Instead, the court walked through the claims in order and it was a mixed bag, allowing more of the case to go forward than we think made sense. First up were plaintiff’s purported negligence claims, framed as a whether the defendant provided the investigators with enough evidence about the risks and benefits of the study drug to allow for adequate informed consent. The court ruled, in a footnote, that factual allegation of an affirmative misrepresentation was unsupported because the approved informed consent documents did not claim the study drug was a treatment for multiple myeloma. The court characterized the claim not based on an affirmative representation as “negligent drafting.” Rather than examine whether Arizona law imposed such a duty, the court looked to whether federal law imposed duties that relate to the safety of study participants—they do—and what certain federal courts had said about those duties. Neither of the two cases the court cited concerned Arizona law. One, from the District of Massachusetts in 2014 has already drawn our ire for making up a new duty. Without saying it was predicting Arizona law or considering appellate decisions (like the cases cited here), the court followed that case and concluded a breach of a duty to the investigator could breach a duty to the study participant. That put the cart before the horse, but it also made it easy to conclude that there was a genuine issue whether the sponsor had breached a duty to plaintiff because her expert opined that it “failed to ‘monitor the site’s activities and documents.’” Thus, a novel duty of “negligent drafting” could be satisfied with expert evidence of failure to monitor. This was almost as befuddling as the ruling that there was a genuine issue on proximate causes solely based on plaintiff’s expert evidence of medical causation. If the breach was drafting consent documents or monitoring the site’s activities, then proximate cause would require some evidence about how the investigators would not have enrolled plaintiff and/or given her the study drug. It does not seem that plaintiff had any of that evidence.

On plaintiff’s claim for informed consent, the court again skipped the step of determining if Arizona recognized such a claim against a clinical trial sponsor, as opposed to a medical provider. Although not considered on the first claim, the court did consider the role of the learned intermediary doctrine, because this was a prescription drug and plaintiff’s self-serving testimony that different warnings to her would have affected her decision to participate in the trial should not matter on a warnings claim. The court’s reasoning for blowing past the learned intermediary doctrine and the lack of supporting evidence from the prescribing physician was as follows:

[I]f Defendant breached its duty of care to Ms. Spedale by failing to perform due diligence in the preclinical testing phase, the [informed consent documents] could also be deemed deficient for lack of material information. Because the fate of Plaintiffs’ informed consent claim rises and falls with their negligent drafting claim, the Court denies summary judgment with respect to Plaintiffs’ informed consent claim.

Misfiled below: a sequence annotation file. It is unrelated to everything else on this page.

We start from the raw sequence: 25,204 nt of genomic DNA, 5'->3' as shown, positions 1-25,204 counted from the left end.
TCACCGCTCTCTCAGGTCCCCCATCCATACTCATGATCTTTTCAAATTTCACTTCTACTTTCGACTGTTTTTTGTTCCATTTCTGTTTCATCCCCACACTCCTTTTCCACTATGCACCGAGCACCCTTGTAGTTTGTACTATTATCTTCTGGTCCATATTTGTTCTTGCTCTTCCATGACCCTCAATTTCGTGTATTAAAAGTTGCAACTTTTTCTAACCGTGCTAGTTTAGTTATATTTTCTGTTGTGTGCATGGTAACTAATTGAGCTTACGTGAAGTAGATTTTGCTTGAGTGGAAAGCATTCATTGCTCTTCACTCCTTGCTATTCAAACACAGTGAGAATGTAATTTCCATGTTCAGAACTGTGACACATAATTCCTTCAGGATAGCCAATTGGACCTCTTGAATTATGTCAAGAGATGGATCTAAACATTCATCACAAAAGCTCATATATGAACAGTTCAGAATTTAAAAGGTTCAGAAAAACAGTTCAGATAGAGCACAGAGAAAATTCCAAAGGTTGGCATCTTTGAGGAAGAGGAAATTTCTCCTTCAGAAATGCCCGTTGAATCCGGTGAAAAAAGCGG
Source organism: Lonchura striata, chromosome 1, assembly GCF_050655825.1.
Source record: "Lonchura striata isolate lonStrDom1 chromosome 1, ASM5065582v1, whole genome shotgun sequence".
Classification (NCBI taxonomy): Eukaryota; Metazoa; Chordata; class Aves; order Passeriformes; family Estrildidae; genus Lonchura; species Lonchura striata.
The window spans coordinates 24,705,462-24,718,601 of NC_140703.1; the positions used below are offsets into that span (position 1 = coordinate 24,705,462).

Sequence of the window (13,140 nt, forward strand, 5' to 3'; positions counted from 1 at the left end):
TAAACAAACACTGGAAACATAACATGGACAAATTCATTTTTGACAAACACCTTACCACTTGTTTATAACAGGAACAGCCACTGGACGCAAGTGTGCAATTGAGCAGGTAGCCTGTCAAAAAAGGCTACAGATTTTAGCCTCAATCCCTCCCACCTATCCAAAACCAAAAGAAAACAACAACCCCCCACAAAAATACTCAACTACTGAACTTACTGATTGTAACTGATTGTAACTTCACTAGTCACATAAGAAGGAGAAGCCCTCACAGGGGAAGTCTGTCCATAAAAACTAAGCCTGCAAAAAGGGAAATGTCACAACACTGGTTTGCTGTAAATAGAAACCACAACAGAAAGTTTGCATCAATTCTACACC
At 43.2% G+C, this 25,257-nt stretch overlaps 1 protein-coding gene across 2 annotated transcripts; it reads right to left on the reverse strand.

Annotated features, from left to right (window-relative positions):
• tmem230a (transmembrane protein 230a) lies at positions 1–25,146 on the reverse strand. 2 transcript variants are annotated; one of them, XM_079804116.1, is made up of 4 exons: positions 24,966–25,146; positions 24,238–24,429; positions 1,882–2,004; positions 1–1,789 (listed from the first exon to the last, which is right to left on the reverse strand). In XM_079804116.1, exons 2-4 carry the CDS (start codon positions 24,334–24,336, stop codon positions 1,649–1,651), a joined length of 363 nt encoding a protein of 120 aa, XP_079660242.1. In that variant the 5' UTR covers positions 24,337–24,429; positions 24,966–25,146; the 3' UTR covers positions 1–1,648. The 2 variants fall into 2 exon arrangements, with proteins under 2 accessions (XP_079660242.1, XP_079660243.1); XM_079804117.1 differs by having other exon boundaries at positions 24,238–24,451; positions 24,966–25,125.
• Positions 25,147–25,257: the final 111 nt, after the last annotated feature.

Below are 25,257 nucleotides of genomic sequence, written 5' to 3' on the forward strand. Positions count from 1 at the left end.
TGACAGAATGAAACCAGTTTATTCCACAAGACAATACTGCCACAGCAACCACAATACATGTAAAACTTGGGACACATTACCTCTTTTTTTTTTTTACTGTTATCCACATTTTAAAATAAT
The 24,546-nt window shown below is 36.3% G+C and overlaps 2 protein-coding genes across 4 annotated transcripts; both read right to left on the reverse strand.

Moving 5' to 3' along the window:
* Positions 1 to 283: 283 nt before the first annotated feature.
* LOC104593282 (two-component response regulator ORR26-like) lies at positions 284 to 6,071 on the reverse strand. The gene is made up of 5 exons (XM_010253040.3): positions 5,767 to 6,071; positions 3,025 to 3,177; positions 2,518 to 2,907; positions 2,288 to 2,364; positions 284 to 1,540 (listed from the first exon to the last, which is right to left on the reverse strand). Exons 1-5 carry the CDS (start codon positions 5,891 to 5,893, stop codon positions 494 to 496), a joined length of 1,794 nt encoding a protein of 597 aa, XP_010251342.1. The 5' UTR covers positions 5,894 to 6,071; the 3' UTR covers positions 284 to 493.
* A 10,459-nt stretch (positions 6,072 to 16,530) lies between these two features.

Given that the “negligent drafting claim” hinged on information provided to the learned intermediary, this hardly seems like a rationale for avoiding a consideration of the law and evidence.

Next up were strict liability claims for manufacturing defect and design defect. Here, the court actually considered Arizona law specific to the issues in the case. It quote an Arizona appellate decision that strict liability for sellers can “apply to those who manufacture and [s]upply products to consumers on an investigational basis.” It also analyzed Arizona cases on the two potential tests for design defect and determined that the lower bar “consumer expectation test” would not apply “[b]ecause experimental drugs are beyond the ordinary consumer’s knowledge and experience.” With the standards set, the analysis was fairly easy because plaintiff did not have evidence that the drug she took was not what it was supposed to be or that its risks exceeded its benefits. Thus, the defendant was granted partial summary judgment on these claims.

The consideration of the strict liability failure to warn claim, however, reverted to form without addressing the issues missing in the denial of summary judgment on the negligent drafting and informed consent claims. Even though the court hypothesized that additional preclinical testing might have detected something, it leapt to “if that knowledge would have removed someone with Ms. Spedale’s medical history from the participant population, Defendant is liable for the resulting informational defect” without evidence from the investigators supporting such a change.

Because this was Arizona, however, the defendant left with the prize of partial summary judgment on punitive damages. Arizona requires “clear and convincing evidence that the defendant engaged in aggravated and outrageous conduct with an evil mind.” The conduct of which plaintiff complained was not outrageous. That part made sense to us.